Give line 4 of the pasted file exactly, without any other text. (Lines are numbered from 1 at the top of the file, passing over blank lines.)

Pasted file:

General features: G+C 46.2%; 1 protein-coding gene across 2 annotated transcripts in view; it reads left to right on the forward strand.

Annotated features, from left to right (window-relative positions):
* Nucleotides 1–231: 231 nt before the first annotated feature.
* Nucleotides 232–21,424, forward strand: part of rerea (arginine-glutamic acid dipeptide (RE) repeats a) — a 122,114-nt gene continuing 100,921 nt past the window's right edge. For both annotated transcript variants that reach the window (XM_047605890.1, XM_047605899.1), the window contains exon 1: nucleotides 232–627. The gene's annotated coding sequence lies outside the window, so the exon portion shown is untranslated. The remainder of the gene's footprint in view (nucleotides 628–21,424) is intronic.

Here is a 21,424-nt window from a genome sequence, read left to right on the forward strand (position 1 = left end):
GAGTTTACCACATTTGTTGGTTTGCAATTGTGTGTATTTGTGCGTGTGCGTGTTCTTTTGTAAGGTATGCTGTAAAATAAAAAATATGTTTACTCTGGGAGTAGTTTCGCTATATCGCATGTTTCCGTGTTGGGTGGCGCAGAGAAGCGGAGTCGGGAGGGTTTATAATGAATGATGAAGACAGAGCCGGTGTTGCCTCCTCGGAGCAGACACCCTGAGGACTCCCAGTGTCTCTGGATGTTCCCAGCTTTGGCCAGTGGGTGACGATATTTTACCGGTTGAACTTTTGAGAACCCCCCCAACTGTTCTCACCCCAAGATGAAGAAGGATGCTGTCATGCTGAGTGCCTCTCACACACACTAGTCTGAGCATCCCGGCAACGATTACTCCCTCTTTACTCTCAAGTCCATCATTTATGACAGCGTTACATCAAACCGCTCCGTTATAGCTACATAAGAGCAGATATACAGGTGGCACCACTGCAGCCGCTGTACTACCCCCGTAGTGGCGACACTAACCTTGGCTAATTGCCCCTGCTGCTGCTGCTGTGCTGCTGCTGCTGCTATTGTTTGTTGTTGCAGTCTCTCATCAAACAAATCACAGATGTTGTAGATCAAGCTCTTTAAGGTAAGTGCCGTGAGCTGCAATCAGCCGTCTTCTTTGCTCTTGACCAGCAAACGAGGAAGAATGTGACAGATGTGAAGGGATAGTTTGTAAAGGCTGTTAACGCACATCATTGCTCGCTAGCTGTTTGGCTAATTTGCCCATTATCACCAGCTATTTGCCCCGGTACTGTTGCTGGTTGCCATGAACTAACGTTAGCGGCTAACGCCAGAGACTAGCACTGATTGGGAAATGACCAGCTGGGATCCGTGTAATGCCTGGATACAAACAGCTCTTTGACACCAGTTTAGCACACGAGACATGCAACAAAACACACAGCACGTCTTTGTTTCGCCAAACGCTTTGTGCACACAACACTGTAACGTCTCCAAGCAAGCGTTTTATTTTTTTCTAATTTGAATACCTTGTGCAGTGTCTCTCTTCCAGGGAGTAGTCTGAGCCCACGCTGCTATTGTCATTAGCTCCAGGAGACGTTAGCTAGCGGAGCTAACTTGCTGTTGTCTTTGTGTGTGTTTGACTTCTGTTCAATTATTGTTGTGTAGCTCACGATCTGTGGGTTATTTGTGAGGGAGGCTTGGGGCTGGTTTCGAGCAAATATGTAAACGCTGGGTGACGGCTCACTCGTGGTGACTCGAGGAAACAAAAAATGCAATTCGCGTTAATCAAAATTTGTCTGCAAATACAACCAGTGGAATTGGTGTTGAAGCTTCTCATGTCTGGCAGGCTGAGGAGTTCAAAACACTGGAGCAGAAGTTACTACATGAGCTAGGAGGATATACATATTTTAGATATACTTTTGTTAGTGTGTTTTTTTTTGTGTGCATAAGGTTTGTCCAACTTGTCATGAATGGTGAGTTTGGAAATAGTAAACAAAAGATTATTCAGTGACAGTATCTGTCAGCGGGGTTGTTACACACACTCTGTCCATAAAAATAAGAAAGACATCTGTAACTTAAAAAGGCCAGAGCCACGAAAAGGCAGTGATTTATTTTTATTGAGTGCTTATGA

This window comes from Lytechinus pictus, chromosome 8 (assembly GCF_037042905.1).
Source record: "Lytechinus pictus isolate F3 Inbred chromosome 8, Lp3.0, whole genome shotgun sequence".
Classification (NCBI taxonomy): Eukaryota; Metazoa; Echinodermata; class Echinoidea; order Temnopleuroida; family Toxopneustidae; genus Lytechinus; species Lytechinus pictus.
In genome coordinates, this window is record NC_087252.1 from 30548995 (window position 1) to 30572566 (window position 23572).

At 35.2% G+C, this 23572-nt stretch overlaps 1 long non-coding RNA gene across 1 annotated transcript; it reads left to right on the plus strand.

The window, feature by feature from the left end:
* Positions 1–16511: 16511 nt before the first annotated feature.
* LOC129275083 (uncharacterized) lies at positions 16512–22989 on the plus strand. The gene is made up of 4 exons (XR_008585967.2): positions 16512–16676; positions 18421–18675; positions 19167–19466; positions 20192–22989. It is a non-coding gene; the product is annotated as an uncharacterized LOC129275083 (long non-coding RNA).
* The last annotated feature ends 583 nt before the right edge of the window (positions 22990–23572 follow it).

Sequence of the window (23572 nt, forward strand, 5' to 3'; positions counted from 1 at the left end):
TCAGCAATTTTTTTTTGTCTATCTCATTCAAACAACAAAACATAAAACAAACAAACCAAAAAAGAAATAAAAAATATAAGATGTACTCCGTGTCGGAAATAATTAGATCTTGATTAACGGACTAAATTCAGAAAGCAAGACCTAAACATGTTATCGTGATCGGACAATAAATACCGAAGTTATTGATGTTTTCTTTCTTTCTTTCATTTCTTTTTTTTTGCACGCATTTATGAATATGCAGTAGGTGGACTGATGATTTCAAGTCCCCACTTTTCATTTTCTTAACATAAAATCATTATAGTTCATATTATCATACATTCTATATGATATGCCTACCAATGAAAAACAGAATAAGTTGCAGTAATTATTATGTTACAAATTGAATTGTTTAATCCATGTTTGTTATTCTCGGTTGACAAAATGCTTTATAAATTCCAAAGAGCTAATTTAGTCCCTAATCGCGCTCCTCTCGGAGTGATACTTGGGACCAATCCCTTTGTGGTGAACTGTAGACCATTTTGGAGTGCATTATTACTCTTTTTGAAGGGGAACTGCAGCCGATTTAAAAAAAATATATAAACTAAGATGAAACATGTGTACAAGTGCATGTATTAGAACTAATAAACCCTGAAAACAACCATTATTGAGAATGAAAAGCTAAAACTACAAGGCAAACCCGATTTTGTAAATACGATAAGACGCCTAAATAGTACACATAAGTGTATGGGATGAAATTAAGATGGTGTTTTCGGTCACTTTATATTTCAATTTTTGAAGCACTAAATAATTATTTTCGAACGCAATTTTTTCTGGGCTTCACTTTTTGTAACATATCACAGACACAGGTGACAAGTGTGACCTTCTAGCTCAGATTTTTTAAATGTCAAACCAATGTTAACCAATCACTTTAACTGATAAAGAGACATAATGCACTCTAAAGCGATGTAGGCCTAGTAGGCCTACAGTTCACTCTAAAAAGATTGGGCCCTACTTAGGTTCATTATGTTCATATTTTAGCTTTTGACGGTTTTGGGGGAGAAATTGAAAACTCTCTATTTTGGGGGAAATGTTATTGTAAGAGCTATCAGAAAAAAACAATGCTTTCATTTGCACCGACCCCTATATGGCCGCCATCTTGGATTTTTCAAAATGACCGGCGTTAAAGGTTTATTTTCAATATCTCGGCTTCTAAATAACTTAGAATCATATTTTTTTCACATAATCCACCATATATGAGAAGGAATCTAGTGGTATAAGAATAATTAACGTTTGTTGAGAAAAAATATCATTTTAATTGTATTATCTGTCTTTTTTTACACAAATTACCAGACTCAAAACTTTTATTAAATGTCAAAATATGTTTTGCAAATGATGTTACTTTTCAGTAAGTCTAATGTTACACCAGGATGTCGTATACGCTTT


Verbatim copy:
* Nucleotides 232–21,424, forward strand: part of rerea (arginine-glutamic acid dipeptide (RE) repeats a) — a 122,114-nt gene continuing 100,921 nt past the window's right edge. For both annotated transcript variants that reach the window (XM_047605890.1, XM_047605899.1), the window contains exon 1: nucleotides 232–627. The gene's annotated coding sequence lies outside the window, so the exon portion shown is untranslated. The remainder of the gene's footprint in view (nucleotides 628–21,424) is intronic.